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Modern-day Miura

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  • Originally posted by Bloozberry View Post
    Twenty-two gallons! My gawd that's nearly twice what I'll have in my Fiero-based car. Can I buy the extra two gallons you lopped off?
    Look at it from the bright side, your fill-up will be a lot less painful on the wallet than my fill-up.
    Joel Heinke
    Be original; don't be afraid of being bold!

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    • Gas Tank/Coolant Pipe Mounts

      While re-installing the gas tank I decided to take care of some other issues I had spotted. Specifically, to protect the tank from chaffing and finish up the coolant pipe hangers that are integral to the gas tank mounts. When I removed the tank to lower the top, I had to pry it downward as the sides had started to chafe against the aluminum plates surrounding it and this appeared to be making the tank stick in its compartment.

      Here’s a picture of the compartment where the tank goes. There is of course a cover over the top of the gas tank that is not in place when the picture was taken.



      After tank removal, I verified that the tank sides were chafed/scratched and to a degree they should not be given the car has only been moved around on a trailer and never driven. It was apparent that the aluminum to aluminum contact needed a cushioning layer in between. I bought some marine grade vinyl upholstery material and lined the tank compartment with it. Unfortunately I forgot to take an “after” picture prior to installing the tank. Hopefully this material will also prevent any banging or squeaking that might have occurred from a metal to metal contact point.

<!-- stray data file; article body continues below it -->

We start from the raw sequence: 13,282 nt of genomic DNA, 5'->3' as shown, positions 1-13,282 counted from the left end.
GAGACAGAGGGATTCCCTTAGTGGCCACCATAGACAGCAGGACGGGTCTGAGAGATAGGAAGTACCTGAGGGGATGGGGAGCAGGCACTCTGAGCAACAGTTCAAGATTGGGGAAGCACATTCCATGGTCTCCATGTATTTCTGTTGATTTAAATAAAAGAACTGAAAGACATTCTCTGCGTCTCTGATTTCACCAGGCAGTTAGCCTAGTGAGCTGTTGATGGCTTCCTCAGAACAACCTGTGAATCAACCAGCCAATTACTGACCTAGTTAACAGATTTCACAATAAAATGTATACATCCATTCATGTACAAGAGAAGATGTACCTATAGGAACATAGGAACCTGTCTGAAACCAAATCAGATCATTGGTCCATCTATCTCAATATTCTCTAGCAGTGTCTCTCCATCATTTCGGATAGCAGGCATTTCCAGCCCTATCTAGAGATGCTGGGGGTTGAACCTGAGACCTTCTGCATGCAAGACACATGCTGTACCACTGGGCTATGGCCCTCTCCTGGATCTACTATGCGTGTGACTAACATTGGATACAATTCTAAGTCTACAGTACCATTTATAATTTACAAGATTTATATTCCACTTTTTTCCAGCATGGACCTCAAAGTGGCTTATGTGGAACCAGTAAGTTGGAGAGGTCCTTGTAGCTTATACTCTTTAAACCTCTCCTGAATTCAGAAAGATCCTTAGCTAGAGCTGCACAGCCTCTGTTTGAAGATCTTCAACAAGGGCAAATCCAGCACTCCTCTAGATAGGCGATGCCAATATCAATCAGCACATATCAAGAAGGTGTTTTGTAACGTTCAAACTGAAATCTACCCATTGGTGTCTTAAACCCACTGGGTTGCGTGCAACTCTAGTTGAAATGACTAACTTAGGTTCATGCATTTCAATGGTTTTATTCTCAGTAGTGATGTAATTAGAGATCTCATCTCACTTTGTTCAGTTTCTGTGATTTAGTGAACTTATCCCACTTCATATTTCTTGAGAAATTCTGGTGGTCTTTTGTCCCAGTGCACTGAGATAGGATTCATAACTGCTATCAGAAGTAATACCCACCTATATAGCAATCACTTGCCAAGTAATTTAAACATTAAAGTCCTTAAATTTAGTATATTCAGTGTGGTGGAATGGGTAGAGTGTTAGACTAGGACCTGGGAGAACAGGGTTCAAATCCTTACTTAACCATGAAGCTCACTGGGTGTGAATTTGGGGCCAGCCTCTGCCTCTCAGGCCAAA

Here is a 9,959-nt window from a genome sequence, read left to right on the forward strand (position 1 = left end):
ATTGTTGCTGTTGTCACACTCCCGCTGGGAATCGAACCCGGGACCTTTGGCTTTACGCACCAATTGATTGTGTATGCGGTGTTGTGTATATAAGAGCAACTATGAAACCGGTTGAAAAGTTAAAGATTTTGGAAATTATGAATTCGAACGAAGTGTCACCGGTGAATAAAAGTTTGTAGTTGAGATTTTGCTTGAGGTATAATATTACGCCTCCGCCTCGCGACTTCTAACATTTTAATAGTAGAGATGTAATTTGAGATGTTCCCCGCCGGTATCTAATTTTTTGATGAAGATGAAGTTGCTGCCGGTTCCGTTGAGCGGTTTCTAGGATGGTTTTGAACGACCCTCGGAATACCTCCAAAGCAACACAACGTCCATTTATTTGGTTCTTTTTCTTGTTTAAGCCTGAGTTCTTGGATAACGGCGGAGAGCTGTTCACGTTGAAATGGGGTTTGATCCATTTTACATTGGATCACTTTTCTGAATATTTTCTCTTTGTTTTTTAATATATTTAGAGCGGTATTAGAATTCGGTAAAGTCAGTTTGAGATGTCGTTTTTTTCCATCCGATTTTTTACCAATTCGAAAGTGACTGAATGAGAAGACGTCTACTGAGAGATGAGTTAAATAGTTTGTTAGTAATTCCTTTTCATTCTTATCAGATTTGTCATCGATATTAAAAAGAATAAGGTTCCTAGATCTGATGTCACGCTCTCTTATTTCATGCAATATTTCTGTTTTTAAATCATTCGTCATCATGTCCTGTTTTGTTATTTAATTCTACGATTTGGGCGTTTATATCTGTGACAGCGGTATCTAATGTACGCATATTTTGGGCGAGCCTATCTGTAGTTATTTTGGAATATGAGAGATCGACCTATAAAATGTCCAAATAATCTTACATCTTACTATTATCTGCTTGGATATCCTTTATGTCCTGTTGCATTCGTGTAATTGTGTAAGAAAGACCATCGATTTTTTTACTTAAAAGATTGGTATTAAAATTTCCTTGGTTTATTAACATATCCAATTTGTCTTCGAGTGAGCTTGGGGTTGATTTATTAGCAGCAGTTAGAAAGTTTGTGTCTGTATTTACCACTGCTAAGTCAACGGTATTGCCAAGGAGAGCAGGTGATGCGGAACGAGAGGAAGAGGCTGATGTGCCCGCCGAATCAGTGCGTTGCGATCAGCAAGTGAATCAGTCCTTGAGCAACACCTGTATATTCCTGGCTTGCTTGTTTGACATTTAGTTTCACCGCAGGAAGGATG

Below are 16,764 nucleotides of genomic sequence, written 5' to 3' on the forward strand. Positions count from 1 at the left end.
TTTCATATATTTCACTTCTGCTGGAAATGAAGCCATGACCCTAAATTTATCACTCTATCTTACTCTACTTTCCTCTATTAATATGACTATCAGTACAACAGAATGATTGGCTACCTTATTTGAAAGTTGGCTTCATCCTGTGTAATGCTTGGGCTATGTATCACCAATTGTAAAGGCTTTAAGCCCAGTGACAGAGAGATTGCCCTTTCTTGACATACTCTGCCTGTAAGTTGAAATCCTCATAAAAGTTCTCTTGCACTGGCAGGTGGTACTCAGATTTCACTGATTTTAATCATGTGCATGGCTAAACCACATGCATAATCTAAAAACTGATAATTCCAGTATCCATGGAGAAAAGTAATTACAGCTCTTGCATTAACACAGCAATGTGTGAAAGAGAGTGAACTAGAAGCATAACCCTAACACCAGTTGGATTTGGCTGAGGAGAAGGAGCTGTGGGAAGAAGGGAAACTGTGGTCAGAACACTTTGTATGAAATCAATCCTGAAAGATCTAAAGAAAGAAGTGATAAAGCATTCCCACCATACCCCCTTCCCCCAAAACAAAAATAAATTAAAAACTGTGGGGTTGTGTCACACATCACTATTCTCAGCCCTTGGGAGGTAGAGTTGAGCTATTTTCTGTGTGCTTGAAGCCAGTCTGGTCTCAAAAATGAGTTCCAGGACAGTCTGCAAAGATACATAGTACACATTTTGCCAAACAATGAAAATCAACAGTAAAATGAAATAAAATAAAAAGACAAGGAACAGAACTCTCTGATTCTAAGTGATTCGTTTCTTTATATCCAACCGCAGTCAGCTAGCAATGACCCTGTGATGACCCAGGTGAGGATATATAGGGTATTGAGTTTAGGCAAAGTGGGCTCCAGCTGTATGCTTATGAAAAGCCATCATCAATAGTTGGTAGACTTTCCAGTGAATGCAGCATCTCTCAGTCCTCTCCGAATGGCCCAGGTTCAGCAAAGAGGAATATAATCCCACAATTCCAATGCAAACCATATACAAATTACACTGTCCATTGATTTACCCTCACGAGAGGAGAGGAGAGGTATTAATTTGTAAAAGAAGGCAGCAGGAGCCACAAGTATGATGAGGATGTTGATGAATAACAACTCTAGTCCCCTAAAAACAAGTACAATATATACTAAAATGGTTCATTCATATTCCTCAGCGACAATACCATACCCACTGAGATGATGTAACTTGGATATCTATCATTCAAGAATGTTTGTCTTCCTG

The gas tank installs from the chassis bottom and is held in its compartment by 3 sheet metal plates that also hold the coolant and AC pipes as they pass under the chassis. The plates that came with the chassis are made from Al 5052 .063 and were very nicely cut out on a CNC router. I had two concerns with them; 1) the 1 ” coolant pipes pass through and are suspended by holes that are only two metal thicknesses wide (so 1/8 inch) thus susceptible to extensive wear at those points, and 2) there was no protection from road debris contacting and damaging the aluminum pipes.

      My solution for more robust coolant pipe hangers was to add rounded sheet metal saddles into the front and rearmost plates. I think the smaller heater and AC pipes will be fine with rubber grommets inserted into the holes.





      To keep all the plumbing safe I decided to make some debris shields. They act as a “skid plate” if you will and provide full coverage for the pipes. To keep the shields from flopping around in the wind, the sides were bent up and a half round bead rolled down the middle.





      With the debris shields in place, it adds a nice finishing touch to the bottom of the car.
      Joel Heinke
      Be original; don't be afraid of being bold!

      Comment


      • Beautiful Work Joel! Can’t wait to read further updates!

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